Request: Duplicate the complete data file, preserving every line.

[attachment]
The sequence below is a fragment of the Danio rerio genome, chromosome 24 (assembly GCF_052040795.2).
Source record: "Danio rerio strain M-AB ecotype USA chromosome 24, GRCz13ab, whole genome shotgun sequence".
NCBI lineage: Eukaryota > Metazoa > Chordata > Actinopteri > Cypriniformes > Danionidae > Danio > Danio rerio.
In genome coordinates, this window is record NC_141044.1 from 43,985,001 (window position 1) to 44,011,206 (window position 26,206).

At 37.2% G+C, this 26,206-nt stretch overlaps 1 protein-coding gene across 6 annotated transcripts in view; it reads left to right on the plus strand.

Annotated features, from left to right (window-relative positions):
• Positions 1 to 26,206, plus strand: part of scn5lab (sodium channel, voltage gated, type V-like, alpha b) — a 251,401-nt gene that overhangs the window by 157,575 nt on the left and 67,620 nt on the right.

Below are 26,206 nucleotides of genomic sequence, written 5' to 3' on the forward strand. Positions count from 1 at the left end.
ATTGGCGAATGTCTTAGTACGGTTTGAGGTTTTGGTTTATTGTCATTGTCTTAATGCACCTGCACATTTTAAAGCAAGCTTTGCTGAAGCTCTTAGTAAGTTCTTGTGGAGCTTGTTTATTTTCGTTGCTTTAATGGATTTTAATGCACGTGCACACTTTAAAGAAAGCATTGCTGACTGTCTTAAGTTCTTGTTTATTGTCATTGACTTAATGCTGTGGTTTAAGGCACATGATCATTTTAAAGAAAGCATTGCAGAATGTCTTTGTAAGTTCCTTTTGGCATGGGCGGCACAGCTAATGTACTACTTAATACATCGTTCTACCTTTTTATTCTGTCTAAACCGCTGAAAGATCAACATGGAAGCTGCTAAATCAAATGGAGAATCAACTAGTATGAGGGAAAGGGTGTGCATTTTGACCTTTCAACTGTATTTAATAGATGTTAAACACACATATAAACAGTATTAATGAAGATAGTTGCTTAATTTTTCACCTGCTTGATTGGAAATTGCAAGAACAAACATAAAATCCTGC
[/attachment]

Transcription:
The sequence below is a fragment of the Danio rerio genome, chromosome 24 (assembly GCF_052040795.2).
Source record: "Danio rerio strain M-AB ecotype USA chromosome 24, GRCz13ab, whole genome shotgun sequence".
NCBI lineage: Eukaryota > Metazoa > Chordata > Actinopteri > Cypriniformes > Danionidae > Danio > Danio rerio.
In genome coordinates, this window is record NC_141044.1 from 43,985,001 (window position 1) to 44,011,206 (window position 26,206).

At 37.2% G+C, this 26,206-nt stretch overlaps 1 protein-coding gene across 6 annotated transcripts in view; it reads left to right on the plus strand.

Annotated features, from left to right (window-relative positions):
• Positions 1 to 26,206, plus strand: part of scn5lab (sodium channel, voltage gated, type V-like, alpha b) — a 251,401-nt gene that overhangs the window by 157,575 nt on the left and 67,620 nt on the right.

Below are 26,206 nucleotides of genomic sequence, written 5' to 3' on the forward strand. Positions count from 1 at the left end.
ATTGGCGAATGTCTTAGTACGGTTTGAGGTTTTGGTTTATTGTCATTGTCTTAATGCACCTGCACATTTTAAAGCAAGCTTTGCTGAAGCTCTTAGTAAGTTCTTGTGGAGCTTGTTTATTTTCGTTGCTTTAATGGATTTTAATGCACGTGCACACTTTAAAGAAAGCATTGCTGACTGTCTTAAGTTCTTGTTTATTGTCATTGACTTAATGCTGTGGTTTAAGGCACATGATCATTTTAAAGAAAGCATTGCAGAATGTCTTTGTAAGTTCCTTTTGGCATGGGCGGCACAGCTAATGTACTACTTAATACATCGTTCTACCTTTTTATTCTGTCTAAACCGCTGAAAGATCAACATGGAAGCTGCTAAATCAAATGGAGAATCAACTAGTATGAGGGAAAGGGTGTGCATTTTGACCTTTCAACTGTATTTAATAGATGTTAAACACACATATAAACAGTATTAATGAAGATAGTTGCTTAATTTTTCACCTGCTTGATTGGAAATTGCAAGAACAAACATAAAATCCTGC